Westin Hotel, Santa Clara -- In a dinner briefing here, financial analyst Harry Blount of Lehman Brothers told the International Disk Drive Equipment and Materials Association (IDEMA) that digital consumer electronics will be the primary driver for the disk drive industry for the next few years. Cable companies like Comcast have a strong interest in seeing that set top boxes come equipped with media storage devices, he said, and because of their experience with storage, companies like Apple, Dell and HP will begin superseding companies like Sony as purveyors of home entertainment equipment.
What's more, said Blount, the consumer drives will not be immediately subject to the price erosions affecting other HHD applications. Thus, the storage industry can anticipate a 38 percent increase in the number of drives shipped (from 305 million in 2005 to over 400 million in 2005) and -- for the first time in years -- an 18 percent increase in revenues.
"The cable companies want to put PVRs [personal video recorders, like the TiVo] into your home," Blount insisted. "A half-terabyte on your home network is not out of the question." In terms of an immediate growth opportunity for the disk drive industry, "this is it!"
HDD volumes in the enterprise hardware space are likely to grow only 5 or 6 percent over the next three years, he explained. Notebook computers will likely grow 12-13 percent, while the addressable market for digital home appliances will likely double (from $80 billion to $160 billion) in the same time frame. Microdrives in cellular handsets, predicted by many to be a large growth area, are bridled by skepticism about reliability from purchasers like Nokia (since cell phones are dropped far more frequently than portable computers). But the digital home represents a clear growth path, Blount maintained.
Free from IT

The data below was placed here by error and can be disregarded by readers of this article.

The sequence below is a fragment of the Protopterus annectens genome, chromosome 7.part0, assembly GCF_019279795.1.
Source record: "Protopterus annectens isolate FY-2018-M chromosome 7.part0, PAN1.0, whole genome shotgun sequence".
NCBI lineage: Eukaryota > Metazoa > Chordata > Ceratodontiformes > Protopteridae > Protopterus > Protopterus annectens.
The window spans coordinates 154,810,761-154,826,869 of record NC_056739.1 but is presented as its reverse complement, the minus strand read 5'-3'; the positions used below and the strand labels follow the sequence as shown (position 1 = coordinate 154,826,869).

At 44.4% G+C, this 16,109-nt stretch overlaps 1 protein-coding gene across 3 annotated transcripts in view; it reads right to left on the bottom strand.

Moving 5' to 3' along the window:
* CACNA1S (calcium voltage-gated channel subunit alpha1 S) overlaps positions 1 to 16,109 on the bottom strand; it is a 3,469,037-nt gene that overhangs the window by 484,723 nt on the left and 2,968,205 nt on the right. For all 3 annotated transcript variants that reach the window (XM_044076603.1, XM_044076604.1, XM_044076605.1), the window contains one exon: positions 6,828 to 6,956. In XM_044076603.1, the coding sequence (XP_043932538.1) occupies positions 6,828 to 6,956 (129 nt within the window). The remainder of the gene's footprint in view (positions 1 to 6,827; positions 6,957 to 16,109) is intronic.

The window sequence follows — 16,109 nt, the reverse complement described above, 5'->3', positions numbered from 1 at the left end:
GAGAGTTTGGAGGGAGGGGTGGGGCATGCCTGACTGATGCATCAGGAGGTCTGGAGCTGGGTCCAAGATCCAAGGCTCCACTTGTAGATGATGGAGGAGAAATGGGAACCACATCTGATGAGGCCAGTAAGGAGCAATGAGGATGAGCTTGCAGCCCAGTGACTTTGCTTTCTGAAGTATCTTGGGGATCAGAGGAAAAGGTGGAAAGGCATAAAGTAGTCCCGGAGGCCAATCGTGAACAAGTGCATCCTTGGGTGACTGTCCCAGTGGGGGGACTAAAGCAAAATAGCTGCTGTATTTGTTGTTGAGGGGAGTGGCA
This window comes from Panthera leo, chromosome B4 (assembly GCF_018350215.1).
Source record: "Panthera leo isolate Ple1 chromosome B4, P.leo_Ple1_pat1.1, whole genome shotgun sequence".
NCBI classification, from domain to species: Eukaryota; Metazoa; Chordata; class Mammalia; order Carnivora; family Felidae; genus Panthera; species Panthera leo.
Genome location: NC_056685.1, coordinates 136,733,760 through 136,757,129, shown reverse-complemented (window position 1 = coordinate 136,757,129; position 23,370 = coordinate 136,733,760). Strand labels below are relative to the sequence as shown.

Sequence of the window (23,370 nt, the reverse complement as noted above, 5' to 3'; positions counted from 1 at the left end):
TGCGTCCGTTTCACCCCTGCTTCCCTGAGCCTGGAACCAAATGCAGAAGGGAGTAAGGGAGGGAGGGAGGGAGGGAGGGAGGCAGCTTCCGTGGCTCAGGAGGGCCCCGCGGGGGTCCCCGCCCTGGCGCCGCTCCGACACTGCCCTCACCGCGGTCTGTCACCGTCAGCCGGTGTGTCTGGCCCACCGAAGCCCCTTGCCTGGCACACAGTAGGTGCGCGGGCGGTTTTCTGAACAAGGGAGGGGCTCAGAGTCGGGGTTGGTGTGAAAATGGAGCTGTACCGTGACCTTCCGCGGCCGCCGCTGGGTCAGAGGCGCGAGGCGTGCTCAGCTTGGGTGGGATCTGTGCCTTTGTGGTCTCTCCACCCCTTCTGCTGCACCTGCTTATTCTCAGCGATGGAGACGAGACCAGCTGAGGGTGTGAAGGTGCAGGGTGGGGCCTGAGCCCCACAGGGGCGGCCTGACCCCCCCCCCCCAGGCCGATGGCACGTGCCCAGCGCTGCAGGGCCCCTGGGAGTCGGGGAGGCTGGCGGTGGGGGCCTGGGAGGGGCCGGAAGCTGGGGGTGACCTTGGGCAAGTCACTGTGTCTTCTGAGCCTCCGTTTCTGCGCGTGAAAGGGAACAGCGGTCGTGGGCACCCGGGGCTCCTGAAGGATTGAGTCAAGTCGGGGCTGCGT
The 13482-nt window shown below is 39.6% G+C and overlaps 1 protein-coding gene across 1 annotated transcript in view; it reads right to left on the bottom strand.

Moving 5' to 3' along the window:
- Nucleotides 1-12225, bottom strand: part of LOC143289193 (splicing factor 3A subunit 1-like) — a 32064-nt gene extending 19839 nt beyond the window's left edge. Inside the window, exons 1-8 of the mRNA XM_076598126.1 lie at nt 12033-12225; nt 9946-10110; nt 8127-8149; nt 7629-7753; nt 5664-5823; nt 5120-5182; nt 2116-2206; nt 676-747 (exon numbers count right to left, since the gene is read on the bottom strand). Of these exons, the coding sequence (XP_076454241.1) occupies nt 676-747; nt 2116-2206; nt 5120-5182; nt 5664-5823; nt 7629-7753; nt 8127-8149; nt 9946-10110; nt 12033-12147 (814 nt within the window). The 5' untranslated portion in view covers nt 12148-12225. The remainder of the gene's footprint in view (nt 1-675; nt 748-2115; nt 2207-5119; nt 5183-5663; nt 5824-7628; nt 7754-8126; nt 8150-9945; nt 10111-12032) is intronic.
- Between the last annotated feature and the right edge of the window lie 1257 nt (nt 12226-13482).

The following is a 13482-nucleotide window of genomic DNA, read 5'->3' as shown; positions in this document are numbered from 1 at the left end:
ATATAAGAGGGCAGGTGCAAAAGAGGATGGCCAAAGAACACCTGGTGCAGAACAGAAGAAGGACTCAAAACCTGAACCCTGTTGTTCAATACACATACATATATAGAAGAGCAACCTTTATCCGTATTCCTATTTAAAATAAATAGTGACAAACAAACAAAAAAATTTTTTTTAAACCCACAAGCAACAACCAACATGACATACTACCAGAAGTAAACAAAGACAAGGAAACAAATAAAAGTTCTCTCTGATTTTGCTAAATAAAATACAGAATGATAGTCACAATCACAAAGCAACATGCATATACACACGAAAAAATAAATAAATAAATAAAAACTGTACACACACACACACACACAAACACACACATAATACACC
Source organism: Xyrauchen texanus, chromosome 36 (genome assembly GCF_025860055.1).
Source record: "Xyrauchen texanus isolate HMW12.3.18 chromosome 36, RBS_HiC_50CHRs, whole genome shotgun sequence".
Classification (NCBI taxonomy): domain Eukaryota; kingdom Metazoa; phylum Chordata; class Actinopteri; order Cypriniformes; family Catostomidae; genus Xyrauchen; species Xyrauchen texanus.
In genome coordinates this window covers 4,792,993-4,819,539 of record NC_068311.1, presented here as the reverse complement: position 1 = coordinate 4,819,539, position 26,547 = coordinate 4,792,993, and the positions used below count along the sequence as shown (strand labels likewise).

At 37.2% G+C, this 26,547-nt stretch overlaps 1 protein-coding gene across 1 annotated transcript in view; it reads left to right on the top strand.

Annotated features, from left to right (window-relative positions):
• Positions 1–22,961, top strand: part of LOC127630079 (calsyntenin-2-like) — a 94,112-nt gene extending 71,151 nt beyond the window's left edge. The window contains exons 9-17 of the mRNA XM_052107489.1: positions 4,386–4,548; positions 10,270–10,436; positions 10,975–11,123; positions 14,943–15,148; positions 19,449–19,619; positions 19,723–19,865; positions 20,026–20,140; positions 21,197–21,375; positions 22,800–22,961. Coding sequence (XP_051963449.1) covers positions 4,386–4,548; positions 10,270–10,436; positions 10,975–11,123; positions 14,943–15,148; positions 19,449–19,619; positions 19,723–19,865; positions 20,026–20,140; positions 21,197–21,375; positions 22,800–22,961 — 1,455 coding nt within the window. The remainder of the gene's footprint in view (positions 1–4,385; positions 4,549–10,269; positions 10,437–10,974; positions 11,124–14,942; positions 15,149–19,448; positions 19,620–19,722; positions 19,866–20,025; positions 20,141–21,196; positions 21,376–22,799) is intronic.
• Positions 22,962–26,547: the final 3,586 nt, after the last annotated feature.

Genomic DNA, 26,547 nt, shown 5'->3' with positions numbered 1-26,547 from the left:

As long as the disk drive industry hung on the coattails of the IT industry, Blount mapped a trend, the use of HDDs was contingent on capital spending for computers and operating systems. As long as data storage was attached to mainframes, for example, IBM was both the dominant hardware and operating system supplier. When the computing industry switched to the client-server model, Sun Microsystems became a dominant hardware supplier and Unix became a dominant operating system. With the PC revolution, storage was widely distributed, Blount explained, and Microsoft was the operating system supplier.
Currently the IT industry is in turmoil, said Blount (with IBM and HP busily "repatriating capital"). We're entering an era of "liquid data," he said, in which there are no computers — save for the cell phones and PDAs everyone carries — and no operating system. People will plug into distributed data sources as needed.
"It's a 'network', not a 'box',' Blount told IDEMA delegates, "and you've got to be thinking about building your drives differently." The consumer space will demand different head-track data access capabilities, a greater degree of interoperability and ease-of-use, Blount said.
"Where (and how) data is stored will be the 'trump card' in determining whether the digital home network will be PC-centric or consumer-centric," he said. Microsoft may not succeed in this space because of its reputation as a tyrant among PC users, and even a Samsung may still be something of a "dark horse." Despite its failings in the enterprise space, HP — with its storage-savvy printers and cameras — is extremely well-positioned to compete with Sony for consumer affections, Blount said.